In some situations, and, if your brand ‘feels’ larger, your business stability, size, financials may not be assessed. This is often the case if a small or medium enterprise (SME) is buying the product or service, even if substantial sums are involved. These are often a good route to try and win new business or to grow a new business.

But with an innovative product or solution you can still sell it into large corporations and the public sector. Sometimes this is due to product and the lack of risk involved in the purchase. E.g. a consultancy service.

The expertise will be assessed which is more important than financial stability, for example, of an individual. There may also be significant risk due to a larger organisation buying from a new business or smaller business but another reason for a purchase despite this risk is due to lack of competition or simply the values involved not requiring finances to be assessed.

Innovation and price are imperative

The first piece of software which Thornton & Lowe developed, which was largely for my own in-house staff to use, we thought it was worthwhile putting a little marketing focus behind it. Our first formal sale of the product was to Scottish Southern Electric (SSE PLC), a large corporate organisation.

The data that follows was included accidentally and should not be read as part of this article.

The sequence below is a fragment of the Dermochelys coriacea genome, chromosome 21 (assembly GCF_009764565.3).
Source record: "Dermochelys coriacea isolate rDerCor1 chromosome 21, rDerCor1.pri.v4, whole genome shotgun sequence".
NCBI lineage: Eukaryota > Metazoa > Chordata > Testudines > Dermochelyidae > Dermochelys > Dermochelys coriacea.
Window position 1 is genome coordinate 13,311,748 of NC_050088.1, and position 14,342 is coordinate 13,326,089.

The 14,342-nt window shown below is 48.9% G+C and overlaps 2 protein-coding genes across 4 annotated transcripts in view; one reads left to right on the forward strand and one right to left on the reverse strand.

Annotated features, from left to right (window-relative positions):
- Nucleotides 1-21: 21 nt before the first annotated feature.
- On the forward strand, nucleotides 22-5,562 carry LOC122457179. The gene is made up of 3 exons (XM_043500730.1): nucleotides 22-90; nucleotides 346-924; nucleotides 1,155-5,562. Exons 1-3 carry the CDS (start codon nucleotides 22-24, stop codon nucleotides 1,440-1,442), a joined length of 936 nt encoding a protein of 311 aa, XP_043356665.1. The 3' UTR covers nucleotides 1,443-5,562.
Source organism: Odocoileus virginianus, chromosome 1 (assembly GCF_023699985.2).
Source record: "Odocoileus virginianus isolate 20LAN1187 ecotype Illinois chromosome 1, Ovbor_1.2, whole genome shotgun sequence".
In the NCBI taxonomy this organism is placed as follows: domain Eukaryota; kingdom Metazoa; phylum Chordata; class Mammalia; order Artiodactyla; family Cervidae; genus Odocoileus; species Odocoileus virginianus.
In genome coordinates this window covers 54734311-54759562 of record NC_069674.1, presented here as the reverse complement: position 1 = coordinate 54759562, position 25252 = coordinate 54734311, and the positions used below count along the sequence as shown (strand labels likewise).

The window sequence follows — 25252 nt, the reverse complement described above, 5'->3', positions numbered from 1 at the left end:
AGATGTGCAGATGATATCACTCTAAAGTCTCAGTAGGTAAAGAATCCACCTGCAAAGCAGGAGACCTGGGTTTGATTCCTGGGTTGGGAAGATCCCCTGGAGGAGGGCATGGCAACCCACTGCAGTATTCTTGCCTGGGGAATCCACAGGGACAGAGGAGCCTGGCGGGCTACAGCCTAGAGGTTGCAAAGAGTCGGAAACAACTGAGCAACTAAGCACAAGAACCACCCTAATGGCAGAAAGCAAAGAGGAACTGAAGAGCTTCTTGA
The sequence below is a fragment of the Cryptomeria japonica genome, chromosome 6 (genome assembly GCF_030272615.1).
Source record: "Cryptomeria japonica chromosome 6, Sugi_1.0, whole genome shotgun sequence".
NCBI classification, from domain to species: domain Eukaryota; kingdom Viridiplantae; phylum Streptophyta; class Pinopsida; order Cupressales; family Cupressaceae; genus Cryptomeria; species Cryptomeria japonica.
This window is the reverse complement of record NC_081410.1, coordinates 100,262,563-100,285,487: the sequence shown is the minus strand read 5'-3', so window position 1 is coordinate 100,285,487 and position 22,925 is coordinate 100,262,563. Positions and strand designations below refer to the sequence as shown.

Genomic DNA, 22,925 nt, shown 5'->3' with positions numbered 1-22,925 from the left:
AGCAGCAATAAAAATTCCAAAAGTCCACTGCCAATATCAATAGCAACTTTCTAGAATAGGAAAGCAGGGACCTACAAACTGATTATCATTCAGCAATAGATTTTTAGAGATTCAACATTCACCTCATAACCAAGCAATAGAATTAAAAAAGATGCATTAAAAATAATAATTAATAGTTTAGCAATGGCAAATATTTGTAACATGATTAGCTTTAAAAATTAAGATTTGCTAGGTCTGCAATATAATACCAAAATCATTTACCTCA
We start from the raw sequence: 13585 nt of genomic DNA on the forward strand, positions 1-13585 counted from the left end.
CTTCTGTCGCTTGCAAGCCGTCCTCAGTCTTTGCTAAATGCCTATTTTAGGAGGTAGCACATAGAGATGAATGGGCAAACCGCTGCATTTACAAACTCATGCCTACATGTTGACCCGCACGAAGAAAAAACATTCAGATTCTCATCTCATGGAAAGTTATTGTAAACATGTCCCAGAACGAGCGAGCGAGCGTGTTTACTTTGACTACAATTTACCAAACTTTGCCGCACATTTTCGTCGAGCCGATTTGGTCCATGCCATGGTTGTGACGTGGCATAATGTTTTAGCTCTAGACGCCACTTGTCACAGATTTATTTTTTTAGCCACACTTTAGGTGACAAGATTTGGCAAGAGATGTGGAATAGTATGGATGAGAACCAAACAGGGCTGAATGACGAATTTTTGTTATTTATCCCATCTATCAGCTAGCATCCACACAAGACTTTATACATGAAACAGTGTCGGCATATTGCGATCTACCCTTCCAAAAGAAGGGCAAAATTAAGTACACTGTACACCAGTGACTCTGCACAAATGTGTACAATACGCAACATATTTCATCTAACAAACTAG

The product was without references, without many users other than my staff but due to the solution being aligned to their requirements, the price point in the market and I believe we put more time and effort into creating a compelling bid, I was able to start off selling the software with a very large and recognisable client.

There will always will be many ways to grow a new start business, which all need to be weighed up in terms of profit, sustainable growth, deliverability, competition and importantly the client’s requirements.

These can be tried and tested but if there is a good product there will always be a way of selling it even into the most formal of procurement requirements.

Staying Ahead Of The Game In Your Business

StrategyDriven Innovation Article
Photo courtesy of Pixabay

Business can be a very fraught environment. There’s a lot of stress and pressure, which makes it hard for people to consider certain parts of their operation. Over time, this can have a serious impact on your business. So, it isn’t worth letting things go. It’s important to make sure that you remember to keep your business on the rise when it comes to the technology and tools that you use. Getting left behind in this area could also see you left behind when it comes to business. To help you out, this post will be going through some of the best ways to make sure that you’re staying ahead of the game.

If you want to stay of ahead of the game when it comes to business; you have to stay ahead of technology. Of course, not a lot of people find this field to be that interesting. But, knowing what’s going on gives you some major resources. For one, it will mean that you know exactly what you need to be buying to get the best deals. It will give you insider knowledge of an industry that your business will almost certainly rely on. And, it can help you to make sure that you always know what’s around the corner. There are loads of resources to help you with something like this. One of the best ways to stay ahead is through a forum, like the LinusTechTips forum. Loads of YouTube channels have their own sites like this, and they can be very helpful.